What to Know
- A corpse flower, named for its odor, started to bloom early Tuesday.
- The plant's smell is described as "a combination of garlic, fish, diapers and rotting meat."
- The last time the garden displayed a blooming corpse flower was 2013.
Hold your nose! The corpse flower at the U.S. Botanic Garden (USBG) has finally started to bloom.
The flower began opening early Tuesday morning, the USBG wrote on its Facebook page.
Viewers have described the plant's smell as "a combination of garlic, fish, diapers and rotting meat," the USBG said in the statement. That stench is expected to peak between 10 a.m. and 2 p.m Tuesday.
Your nose won't be happy, but your eyes will enjoy the display. The flower, native to Indonesia rain forests and nicknamed "the stinky plant," can grow up to 12 feet tall. Though the purple-green plant looks like one giant bud, it is actually made up of hundreds of tiny (smelly) flowers.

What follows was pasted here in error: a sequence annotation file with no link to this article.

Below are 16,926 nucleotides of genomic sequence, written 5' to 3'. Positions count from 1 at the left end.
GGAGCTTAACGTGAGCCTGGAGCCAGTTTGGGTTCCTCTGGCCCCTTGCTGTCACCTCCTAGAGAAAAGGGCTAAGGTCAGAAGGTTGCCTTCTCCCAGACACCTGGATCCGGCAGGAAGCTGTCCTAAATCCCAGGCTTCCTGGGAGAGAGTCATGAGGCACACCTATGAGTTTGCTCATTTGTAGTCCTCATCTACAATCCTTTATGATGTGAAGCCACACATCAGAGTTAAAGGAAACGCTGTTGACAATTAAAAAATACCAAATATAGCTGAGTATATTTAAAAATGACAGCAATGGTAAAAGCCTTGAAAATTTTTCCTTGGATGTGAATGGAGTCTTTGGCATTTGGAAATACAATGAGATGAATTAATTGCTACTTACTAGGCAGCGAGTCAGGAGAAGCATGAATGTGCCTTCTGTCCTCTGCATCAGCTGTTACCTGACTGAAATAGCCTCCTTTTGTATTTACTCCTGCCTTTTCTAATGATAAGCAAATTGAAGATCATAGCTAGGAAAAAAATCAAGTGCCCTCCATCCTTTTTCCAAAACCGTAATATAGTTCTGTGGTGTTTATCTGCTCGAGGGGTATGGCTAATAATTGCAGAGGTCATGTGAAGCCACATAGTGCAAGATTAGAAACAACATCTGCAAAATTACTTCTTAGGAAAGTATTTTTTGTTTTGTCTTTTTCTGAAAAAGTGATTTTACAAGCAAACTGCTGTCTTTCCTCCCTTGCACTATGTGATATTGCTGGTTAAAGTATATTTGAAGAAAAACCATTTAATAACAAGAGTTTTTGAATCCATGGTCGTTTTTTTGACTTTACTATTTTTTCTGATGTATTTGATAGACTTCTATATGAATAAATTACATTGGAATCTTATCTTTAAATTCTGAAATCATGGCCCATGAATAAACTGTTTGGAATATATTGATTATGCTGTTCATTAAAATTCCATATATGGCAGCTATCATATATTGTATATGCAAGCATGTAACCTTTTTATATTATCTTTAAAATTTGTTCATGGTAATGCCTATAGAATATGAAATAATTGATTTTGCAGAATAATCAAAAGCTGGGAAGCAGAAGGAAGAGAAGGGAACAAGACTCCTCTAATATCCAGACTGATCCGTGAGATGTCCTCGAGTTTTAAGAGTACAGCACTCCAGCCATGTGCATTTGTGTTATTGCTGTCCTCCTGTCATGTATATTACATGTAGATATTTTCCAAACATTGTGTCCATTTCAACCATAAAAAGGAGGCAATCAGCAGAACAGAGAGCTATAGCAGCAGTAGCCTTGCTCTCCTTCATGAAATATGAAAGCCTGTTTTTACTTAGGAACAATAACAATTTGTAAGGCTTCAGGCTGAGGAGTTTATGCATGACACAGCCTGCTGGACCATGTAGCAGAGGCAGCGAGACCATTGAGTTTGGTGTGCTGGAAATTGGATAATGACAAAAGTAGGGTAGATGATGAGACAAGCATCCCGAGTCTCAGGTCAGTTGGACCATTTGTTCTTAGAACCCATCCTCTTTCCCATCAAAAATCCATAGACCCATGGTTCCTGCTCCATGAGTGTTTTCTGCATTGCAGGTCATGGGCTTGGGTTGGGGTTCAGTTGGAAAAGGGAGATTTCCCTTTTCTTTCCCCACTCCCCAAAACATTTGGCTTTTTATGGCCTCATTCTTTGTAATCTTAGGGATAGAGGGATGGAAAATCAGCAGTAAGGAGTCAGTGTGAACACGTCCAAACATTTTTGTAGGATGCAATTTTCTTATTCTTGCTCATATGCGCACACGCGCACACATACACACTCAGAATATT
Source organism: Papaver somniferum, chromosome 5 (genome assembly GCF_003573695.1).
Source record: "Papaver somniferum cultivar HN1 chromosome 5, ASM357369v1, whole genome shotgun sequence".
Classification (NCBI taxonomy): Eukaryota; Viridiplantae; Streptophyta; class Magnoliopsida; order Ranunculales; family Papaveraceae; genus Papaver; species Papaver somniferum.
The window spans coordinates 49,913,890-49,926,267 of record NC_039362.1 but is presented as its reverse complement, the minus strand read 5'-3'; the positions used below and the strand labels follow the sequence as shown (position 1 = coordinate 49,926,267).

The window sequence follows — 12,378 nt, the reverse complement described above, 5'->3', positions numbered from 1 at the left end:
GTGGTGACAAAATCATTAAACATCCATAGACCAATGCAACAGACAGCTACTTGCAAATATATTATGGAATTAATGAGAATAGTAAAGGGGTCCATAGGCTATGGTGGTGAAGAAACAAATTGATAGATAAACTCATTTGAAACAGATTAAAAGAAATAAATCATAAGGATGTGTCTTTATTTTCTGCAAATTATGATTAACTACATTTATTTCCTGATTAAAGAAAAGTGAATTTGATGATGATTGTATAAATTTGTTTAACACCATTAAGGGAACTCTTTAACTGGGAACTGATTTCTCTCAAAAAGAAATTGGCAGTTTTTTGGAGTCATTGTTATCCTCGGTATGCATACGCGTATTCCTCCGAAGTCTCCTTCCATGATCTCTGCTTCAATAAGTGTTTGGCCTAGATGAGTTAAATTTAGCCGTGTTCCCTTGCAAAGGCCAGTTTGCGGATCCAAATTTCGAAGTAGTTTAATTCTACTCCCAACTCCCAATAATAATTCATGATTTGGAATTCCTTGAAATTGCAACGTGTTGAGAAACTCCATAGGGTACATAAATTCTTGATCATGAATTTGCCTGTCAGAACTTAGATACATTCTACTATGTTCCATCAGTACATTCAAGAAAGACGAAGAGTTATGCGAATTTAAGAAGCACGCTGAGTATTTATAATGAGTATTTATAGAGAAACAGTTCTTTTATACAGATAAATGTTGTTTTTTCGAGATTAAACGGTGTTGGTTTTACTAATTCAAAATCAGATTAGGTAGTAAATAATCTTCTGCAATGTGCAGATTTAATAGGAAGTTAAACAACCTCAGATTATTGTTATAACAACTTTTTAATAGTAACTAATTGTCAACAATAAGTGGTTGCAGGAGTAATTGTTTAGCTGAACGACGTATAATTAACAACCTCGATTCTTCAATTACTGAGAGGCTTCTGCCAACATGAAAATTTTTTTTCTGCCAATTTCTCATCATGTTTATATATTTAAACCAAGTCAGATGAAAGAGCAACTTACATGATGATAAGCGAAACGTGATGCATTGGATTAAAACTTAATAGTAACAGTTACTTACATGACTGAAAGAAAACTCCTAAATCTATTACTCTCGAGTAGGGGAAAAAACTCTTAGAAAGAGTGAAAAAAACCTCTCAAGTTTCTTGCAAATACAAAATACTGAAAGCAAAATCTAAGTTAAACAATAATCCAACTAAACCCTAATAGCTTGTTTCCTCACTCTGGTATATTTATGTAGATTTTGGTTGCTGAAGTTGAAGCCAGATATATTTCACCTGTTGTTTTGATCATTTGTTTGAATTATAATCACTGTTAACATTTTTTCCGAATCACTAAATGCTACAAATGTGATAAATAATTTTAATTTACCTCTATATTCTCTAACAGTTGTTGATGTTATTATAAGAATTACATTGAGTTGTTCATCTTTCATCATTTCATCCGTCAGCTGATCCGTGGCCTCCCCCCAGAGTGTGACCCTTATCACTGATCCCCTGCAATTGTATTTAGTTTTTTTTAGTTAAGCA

The last time the garden displayed a blooming corpse flower was 2013 -- and it wasn't the one blooming right now.
Corpse flowers bloom erratically, since it can take anywhere from years to decades for the large plant to get enough energy to bloom. The plant that's stunning us all with its stinkiness is blooming for the first time, at six years old.
Though it normally closes at 5 p.m., USBG will stay open until 11 p.m. during peak bloom.
If you're not interested in getting an up close and personal whiff of the flower, you can check out the livestream above.